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Justice News

Department of Justice
U.S. Attorney’s Office
Western District of Missouri

Wednesday, February 4, 2015

Two Springfield Residents Plead Guilty to Distributing Tons of Marijuana

SPRINGFIELD, Mo. – Tammy Dickinson, United States Attorney for the Western District of Missouri, announced that two Springfield, Mo., residents pleaded guilty in federal court today to their roles in a conspiracy that distributed thousands of pounds of marijuana in southwest Missouri.


Brian D. Hanson, 30, and Brenda Swearingin, 56, both of Springfield, pleaded guilty in separate appearances before U.S. District Judge M. Douglas Harpool to the charges contained in a Nov. 6, 2013, federal indictment.


By pleading guilty today, Hanson and Swearingin admitted that they and co-defendant Sean Bond, 39, of Republic, Mo., and others participated in a conspiracy to distribute marijuana in Greene County, Mo., and elsewhere from April 1, 2010, to June 19, 2013.


Hanson admitted that he was responsible for transporting between 1,000 kilograms and 3,000 kilograms of marijuana into southwest Missouri. Swearingin pleaded guilty to distributing less than 50 kilograms of marijuana in the conspiracy and to illegally possessing a firearm in furtherance of a drug-trafficking crime. Bond pleaded guilty on Oct. 16, 2014.


Bond arranged for Hanson and others to pick up marijuana from individuals outside of Springfield, then transport the marijuana to Springfield for Bond to distribute to other persons.  Hanson and Bond also traveled together to Texas to obtain marijuana that had been smuggled into the United States from Mexico.


Swearingin admitted that she purchased marijuana from Bond and distributed it to others. Swearingin admitted that she purchased pound amounts of marijuana from Bond each month for about two years. She received approximately 10.872 kilograms of marijuana from Bond during her involvement in the conspiracy. When law enforcement officers executed a search warrant at Swearingin’s residence, they discovered a Hefty Freezer bag that contained approximately 173 grams of marijuana under a mattress in the guest bedroom. They also found a loaded Taurus .22-caliber handgun in Swearingin’s purse.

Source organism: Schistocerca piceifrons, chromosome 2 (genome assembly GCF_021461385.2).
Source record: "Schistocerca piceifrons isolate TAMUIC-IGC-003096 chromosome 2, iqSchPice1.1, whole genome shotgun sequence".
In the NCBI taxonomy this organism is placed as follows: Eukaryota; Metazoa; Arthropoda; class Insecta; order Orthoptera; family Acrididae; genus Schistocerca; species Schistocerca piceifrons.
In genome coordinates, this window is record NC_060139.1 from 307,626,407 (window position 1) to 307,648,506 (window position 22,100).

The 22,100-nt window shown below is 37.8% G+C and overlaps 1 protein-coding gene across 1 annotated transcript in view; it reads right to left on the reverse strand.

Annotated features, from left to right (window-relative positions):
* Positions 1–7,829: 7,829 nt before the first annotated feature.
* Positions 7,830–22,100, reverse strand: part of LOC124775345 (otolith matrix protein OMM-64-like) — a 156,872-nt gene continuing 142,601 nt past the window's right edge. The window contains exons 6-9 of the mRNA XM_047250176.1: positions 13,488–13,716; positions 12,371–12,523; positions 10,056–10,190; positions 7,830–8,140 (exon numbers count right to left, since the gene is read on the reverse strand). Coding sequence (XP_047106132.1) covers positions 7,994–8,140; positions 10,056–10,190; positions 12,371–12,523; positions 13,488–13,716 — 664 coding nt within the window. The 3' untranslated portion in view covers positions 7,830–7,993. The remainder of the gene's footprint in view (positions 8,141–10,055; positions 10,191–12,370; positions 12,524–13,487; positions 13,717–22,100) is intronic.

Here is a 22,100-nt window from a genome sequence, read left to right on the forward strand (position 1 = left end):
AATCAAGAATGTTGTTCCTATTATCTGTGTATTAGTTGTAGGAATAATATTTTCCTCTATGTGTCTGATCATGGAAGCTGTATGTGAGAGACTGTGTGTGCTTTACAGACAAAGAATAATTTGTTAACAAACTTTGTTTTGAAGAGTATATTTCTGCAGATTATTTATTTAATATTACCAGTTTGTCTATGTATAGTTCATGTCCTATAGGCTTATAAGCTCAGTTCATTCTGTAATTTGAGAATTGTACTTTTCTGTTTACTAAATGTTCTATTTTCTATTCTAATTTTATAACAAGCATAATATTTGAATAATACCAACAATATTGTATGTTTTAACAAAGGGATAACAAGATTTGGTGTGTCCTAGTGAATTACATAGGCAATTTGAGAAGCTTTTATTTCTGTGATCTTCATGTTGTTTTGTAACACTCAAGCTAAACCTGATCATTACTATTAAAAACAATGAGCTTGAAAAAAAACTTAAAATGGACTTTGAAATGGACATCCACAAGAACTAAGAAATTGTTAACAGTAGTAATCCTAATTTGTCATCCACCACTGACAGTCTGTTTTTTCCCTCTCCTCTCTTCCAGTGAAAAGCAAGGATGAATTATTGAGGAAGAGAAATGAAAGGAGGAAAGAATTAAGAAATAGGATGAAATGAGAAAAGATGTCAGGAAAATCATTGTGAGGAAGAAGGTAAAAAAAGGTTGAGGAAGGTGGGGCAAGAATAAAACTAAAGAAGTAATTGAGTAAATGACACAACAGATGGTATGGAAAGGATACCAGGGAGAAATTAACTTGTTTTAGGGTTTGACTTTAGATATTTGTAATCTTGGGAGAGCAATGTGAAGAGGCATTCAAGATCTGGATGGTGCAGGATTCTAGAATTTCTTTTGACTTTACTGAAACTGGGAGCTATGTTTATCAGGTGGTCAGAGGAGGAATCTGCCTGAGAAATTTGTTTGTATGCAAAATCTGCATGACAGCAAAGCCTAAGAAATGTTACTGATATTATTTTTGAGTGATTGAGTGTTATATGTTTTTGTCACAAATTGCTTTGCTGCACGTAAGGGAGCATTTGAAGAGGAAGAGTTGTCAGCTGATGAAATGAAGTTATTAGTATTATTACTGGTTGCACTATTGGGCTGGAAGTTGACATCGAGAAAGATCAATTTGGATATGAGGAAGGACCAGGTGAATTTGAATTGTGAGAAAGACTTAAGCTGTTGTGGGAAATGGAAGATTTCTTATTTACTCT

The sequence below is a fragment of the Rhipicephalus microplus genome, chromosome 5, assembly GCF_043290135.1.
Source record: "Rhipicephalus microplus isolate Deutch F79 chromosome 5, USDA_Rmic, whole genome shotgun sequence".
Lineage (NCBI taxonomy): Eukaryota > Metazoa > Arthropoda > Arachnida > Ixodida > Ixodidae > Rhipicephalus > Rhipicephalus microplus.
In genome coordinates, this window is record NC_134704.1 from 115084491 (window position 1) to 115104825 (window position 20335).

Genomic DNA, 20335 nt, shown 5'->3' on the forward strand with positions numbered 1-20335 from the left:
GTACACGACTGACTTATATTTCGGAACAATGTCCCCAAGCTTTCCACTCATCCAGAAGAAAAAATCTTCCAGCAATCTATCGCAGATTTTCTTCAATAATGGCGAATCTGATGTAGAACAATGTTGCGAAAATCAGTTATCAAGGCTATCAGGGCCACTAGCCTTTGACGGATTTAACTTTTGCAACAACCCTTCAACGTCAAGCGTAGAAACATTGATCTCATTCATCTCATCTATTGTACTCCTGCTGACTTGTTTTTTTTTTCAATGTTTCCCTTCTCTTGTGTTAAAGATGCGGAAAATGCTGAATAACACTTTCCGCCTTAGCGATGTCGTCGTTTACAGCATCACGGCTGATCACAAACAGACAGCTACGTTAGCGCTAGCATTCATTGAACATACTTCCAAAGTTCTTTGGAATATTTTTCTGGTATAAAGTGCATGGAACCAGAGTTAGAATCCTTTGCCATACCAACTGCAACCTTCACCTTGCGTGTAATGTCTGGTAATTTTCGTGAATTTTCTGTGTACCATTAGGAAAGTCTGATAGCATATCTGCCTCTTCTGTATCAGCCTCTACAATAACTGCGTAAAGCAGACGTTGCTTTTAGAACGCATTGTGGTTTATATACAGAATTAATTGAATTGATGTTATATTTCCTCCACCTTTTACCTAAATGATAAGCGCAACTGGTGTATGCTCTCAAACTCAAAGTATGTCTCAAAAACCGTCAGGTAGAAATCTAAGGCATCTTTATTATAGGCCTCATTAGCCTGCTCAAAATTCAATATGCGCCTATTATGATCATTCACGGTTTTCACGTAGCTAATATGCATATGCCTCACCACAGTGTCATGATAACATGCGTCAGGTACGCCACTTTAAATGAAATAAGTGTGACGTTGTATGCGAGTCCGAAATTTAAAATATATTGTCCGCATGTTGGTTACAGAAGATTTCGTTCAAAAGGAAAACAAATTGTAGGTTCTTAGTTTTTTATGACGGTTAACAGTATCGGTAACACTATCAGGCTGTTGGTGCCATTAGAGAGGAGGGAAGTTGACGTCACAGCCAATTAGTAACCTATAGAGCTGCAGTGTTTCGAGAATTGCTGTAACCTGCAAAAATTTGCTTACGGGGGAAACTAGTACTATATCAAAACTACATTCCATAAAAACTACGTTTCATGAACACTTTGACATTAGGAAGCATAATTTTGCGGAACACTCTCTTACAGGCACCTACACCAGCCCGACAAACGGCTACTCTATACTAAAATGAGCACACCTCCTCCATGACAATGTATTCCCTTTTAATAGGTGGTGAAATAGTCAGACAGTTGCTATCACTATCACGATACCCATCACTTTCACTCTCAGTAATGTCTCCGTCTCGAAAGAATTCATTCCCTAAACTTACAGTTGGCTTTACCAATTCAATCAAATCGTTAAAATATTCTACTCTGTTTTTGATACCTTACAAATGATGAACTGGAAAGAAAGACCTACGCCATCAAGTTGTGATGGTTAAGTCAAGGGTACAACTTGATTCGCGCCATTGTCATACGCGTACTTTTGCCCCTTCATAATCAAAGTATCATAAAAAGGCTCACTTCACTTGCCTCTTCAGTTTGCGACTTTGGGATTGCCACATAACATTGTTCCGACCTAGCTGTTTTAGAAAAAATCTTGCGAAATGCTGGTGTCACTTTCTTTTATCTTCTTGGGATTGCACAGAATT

In addition to the drug-trafficking conspiracy, Hanson and Bond each pleaded guilty to participating in a conspiracy to launder the proceeds of marijuana sales. For example, Hanson gave Bond a 2002 BMW 745i and a 1969 Chevrolet Chevelle to pay a drug debt. Hanson purchased a 2003 Ford Crown Victoria at an auto auction, using proceeds from the sale of marijuana. Hanson then used this vehicle to transport marijuana from Houston and Kansas City, Mo., to Springfield.


Bond also admitted that he purchased a Wellcraft 3200 Martinique boat (which he registered in his father’s name), in part with drug proceeds, and a 2007 Cadillac Escalade that he used to distribute marijuana to customers in the Springfield area. Bond also used drug proceeds to purchase a 2002 BMW 725i, a 2002 Firebird pro-mod race car, a 1968 Chevrolet Camaro, three go karts, a 2006 Haulmark trailer and a 2004 Ford F350. That property has been seized by law enforcement officers and is subject to be forfeited to the government.


Under federal statutes, Hanson and Bond are each subject to a mandatory minimum sentence of 10 years in federal prison without parole, up to a sentence of life in federal prison without parole. Swearingin is subject to a sentence of up to five years in federal prison without parole for the drug-trafficking conspiracy and a mandatory minimum consecutive sentence of five years in federal prison for illegally possessing a firearm. Sentencing hearings will be scheduled after the completion of presentence investigations by the United States Probation Office.


This case is being prosecuted by Assistant U.S. Attorney Randall D. Eggert. It was investigated by the Drug Enforcement Administration, IRS-Criminal Investigation, the Missouri State Highway Patrol, the Springfield, Mo., Police Department and COMET (the Combined Ozark Multi-jurisdictional Enforcement Team).

Drug Trafficking
Updated February 4, 2015